2. 3. Are there any of your “experiences of God (Jesus)” which absolutely cannot be explained naturally? I am a physician. Your recovery from an illness after a nap is a common occurrence. No physician I know would see this as a “miraculous” recovery.


            1. Here is where the scientific method breaks down in regards to individual persons. I know you are a man who used to hold fundamentalist type beliefs, your name is Gary and you run a blog. But all I really know for sure is we interact online. But as far as proof of your existence or that your even a person and not a machine. I can’t prove that. When we treat God as our lab rat that is essentially what we are doing. You don’t know, but maybe I do. Again, asked to testify that He has shown up in my life.
              I think it would be awesome to talk to Napoleon by the way. There are many differences. The most powerful is the ability for this voice to guide me, mold me and shape me into someone else. Someone else that I couldn’t be, or wouldn’t choose to try to be on my own. This voice hasn’t weakened or gone away but has increased all the while. It also never contradicts The Bible. This has been a long-term relationship ever since becoming a Christian as a very devoted and disciplined Division I college wrestler. But all of that discipline didn’t make me a better person. Christ in my life did that.
              There you go again with experiences that can’t be explained naturally. God doesn’t work that way a lot. You see that violates free will if He reveals Himself in an undeniably miraculous way, like writing it on the sky in permenant marker.

              Giving a physical explanation doesn’t change anything for anyone it only gives the doubter and the faithful a free/will choice to make.

              As far as your medical explanation ok. It doesn’t change anything for me because leading up to that my experience was my ear infections do not go away with sleep. I had also cried out to Jesus for other things that He did in my life. So my personal experience using the scientific method was that God can and does do things when we ask.

              Your no physican line is deceptive. You and I both know that their are many physicans that would say God answers prayer and he will do it in natural ways.

              Great to keep this going. I look forward to more conversation. I probably need to focus on other things the rest of today. Talk to you soon.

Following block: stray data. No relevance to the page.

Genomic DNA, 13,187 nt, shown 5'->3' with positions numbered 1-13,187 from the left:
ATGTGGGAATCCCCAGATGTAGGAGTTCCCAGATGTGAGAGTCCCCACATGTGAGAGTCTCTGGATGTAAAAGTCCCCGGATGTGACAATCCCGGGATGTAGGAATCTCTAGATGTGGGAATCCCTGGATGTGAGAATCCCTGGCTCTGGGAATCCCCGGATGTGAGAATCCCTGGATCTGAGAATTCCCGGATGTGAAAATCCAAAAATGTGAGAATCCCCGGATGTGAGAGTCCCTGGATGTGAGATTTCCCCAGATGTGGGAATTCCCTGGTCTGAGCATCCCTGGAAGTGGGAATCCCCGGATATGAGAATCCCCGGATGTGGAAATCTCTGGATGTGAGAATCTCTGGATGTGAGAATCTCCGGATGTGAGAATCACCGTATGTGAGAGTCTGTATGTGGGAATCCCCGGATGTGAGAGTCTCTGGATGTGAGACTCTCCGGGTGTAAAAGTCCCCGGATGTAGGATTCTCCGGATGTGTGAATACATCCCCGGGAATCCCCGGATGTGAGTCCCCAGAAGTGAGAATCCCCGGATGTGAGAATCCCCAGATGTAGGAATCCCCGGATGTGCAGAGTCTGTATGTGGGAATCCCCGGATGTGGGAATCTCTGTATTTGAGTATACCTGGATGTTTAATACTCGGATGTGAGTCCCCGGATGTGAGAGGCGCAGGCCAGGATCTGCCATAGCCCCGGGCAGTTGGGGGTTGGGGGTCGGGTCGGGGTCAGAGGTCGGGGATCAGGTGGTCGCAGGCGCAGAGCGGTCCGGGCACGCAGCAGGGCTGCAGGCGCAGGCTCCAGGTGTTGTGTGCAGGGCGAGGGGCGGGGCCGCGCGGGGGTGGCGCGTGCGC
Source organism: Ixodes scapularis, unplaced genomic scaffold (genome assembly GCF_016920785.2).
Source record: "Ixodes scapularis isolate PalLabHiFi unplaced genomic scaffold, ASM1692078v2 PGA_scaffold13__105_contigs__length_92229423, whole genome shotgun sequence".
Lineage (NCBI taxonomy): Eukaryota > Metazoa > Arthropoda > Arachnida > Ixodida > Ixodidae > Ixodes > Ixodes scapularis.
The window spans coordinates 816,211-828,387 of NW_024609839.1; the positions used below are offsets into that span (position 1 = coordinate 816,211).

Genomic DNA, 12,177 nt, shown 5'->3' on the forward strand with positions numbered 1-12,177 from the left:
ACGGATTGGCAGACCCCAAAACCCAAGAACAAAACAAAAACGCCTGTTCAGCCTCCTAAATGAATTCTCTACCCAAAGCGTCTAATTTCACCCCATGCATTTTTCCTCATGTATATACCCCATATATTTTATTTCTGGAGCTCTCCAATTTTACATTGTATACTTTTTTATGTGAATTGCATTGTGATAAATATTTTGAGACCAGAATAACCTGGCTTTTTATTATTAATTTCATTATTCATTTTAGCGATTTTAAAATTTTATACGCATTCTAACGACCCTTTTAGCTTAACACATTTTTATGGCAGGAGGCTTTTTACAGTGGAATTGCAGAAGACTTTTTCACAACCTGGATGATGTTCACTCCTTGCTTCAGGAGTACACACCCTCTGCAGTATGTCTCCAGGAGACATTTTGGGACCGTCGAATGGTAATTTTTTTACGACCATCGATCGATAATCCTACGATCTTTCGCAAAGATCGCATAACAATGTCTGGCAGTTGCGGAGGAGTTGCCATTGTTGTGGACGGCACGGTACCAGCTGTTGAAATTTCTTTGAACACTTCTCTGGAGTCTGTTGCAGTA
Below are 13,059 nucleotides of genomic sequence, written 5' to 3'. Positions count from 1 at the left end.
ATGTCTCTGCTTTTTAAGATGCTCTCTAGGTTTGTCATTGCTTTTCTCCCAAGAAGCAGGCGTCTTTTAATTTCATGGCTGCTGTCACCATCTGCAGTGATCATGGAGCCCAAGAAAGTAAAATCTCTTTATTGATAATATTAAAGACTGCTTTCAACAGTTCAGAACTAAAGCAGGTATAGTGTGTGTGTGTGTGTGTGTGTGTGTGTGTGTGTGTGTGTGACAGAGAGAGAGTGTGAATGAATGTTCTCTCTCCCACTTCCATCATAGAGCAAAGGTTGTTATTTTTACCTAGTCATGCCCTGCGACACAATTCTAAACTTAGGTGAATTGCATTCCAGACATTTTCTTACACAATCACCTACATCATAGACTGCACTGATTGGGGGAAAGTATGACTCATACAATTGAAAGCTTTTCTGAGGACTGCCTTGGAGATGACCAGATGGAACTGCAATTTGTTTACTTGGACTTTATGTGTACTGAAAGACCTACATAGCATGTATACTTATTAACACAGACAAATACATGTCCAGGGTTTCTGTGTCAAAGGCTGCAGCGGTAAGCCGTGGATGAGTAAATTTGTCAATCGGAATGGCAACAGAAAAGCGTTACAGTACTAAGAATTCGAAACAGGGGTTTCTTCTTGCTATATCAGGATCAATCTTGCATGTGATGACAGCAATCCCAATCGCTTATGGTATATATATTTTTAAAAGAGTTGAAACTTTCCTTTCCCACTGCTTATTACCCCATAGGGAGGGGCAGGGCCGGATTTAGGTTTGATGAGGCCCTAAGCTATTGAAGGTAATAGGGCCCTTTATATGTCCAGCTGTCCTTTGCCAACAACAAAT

1. You are absolutely correct, Aaron: There are many physicians who believe in God and believe in miracles. But that is not what I said. What I said is that I don’t know any physician who would look at one instance of someone recovering from ear pain after a short nap and insist that this particular instance was definitely a miracle. It could be a miracle, but since there are many, many cases of people recovering from minor illnesses after rest, no one can be 100% confident that your one recovery was a miracle. Can you see that it is not rational to state that one is 100% confident that this was a supernatural event when the experts say it could have a very natural explanation?

                So what we are really discussing is how one determines truth. And my question for you is: Is it rational for you to look at one instance of recovery from ear pain after a short nap and believe it to be a miracle? I suggest that it is not. I suggest that you are not allowing yourself to look at this one instance in isolation but insisting that we must interpret this one event based on your perception of the meaning of many other events. But maybe all these other events are no different than your ear pain event. Maybe they all have very possible natural explanations and you are assuming that your God did it simply because that is was you want to believe.

                So again I ask: Can you give one example of something that has happened to you which you believe cannot be explained in any other manner other than supernatural intervention from your God? This is really important, Aaron. If you are functioning under a delusion that makes you feel safe and comfortable; a delusion that you believe has made you a better person, that is certainly your right and maybe there is no harm in it. But would you agree that if your belief is a delusion, it is not good for society if you are attempting to convince other people to believe it?


                1. 1st paragraph – still 100% confident because of the relationship I have with God. He answered when I asked him and they never went away on their own before. I don’t need you to be 100% confident. But, in my personal relationship and how God has taken care of me, communicated with me and made me better in a way that has helped society. I am 100% and I believe this to be a rational decision based on how God pursued me and provided evidence of his help in the process. My belief doesn’t require you to believe me. We can agree to disagree on it.

                  paragraph 2 — I was clear. I don’t believe you need to see this the same way. And because of freewill we always have an opportunity for faith or disbelief. But, God does draw close to those who seek Him out. If we seek, we find (Matthew 7:7). Since the human heart is deceitful only he can see if we are truly pursuing Him or not.